Introspection: why it matters to teach children to think about their thinking

By Lana Kristine Flores-Jelenjev

When I was teaching psychology to college freshmen one of the questions I often asked my students was “what is your favourite color?”. Soon enough after they answered that question, I then proceeded to the next question, WHY?

How about you? what is your favourite color? Why do you like it? What about that color that speaks to you?

Perhaps we can also use another question, when out on a date and your partner asks you, where do you like to eat?  Or what?  How much of a struggle do you have with making such a decision?

Now let us put it on a bigger scale, when was the last life-changing decision that you made? How long did you deliberate on it? How did you come about making that major decision? How did you know that it was indeed the right choice?

The ability to weigh options and make decisions are skills that as adults we sometimes grapple with. But if we look closely to what those skills are and the building blocks that are needed for them- one essential factor is present. These skills are based on our ability to introspect.

Some people might think that time used reflecting on one’s self is time wasted. But nothing could be further from the truth. Knowing yourself and having awareness of yourself is very important. Introspection and its byproduct, self-awareness are essential to any decision-making (be it small or life-altering), focus, prioritization and action. It is the reason why there are a lot of self-help and psychology books aimed at finding and knowing one’s self.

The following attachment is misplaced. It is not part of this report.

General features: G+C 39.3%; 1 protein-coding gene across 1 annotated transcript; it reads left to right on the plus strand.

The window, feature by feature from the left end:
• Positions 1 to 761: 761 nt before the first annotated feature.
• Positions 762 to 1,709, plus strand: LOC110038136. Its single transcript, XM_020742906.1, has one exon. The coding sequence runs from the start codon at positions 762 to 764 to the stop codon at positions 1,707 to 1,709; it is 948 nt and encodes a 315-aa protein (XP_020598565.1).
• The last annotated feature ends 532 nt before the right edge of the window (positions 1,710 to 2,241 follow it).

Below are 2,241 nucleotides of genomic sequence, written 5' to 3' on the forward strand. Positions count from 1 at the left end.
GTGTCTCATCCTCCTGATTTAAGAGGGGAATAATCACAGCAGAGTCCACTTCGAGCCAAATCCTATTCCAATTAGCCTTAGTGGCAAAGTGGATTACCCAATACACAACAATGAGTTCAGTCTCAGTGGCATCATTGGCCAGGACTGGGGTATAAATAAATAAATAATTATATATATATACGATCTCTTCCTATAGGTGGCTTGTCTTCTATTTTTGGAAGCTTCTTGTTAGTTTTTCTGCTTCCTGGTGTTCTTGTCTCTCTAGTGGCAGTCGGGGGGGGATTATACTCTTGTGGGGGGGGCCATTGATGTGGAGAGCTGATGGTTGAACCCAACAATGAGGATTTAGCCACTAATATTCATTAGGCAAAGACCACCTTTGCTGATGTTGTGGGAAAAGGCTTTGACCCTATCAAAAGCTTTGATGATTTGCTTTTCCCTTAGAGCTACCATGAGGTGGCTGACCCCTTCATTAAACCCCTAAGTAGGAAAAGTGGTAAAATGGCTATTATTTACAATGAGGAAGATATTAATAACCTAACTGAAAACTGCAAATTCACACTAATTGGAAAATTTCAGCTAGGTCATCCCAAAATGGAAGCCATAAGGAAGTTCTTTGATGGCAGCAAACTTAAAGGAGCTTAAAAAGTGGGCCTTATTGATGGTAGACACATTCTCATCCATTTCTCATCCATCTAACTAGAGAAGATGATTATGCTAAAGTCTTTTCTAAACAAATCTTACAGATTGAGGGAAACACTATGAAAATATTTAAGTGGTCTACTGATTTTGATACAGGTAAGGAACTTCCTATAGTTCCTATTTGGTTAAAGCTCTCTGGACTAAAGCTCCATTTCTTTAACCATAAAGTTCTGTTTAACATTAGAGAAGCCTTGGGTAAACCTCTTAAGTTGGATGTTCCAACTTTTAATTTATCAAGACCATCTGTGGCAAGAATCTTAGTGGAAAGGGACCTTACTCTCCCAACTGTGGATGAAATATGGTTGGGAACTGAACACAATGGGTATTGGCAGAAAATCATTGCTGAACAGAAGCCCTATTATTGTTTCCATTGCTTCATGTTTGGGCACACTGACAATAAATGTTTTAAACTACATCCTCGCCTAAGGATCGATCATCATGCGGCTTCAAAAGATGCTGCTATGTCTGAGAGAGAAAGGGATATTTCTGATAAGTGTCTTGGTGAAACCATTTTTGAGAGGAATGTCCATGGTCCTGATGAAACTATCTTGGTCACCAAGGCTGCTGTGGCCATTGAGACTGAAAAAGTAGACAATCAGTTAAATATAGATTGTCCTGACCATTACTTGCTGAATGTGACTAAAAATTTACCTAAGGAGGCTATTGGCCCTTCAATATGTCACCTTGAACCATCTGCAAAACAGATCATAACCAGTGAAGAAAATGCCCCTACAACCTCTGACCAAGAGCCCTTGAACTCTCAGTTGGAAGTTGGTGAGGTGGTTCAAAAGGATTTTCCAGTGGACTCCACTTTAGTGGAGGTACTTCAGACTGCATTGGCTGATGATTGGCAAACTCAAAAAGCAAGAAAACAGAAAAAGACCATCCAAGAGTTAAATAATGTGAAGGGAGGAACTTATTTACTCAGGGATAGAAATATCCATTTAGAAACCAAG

Another way that we can emphasize on the importance of introspection is through this activity. Think about a behaviour that you do quite easily or naturally, like opening a can of soda. When you pull the tab, what else do you do? Do you put the tab all the way back or do you let it up? Why do you do this? Habit? How did it become a habit? How did the daily things you do become so? How did you form thoughts, ideas and ideals about friendships? About justice? About parenting? About anything you value? There must be a reason why you cry foul over certain issues, or why you say, there are certain issues that you can let go. Introspection is the core in which we learn to understand ourselves better.

Now let’s do another scene and this time consider other people, when was the last time you paid attention to the way your child think? Hopefully not in a belittling way, but seriously, when did you say to your child, I like how you think? Or I like how you solved that problem?  It can even be as simple as “I like how you did that”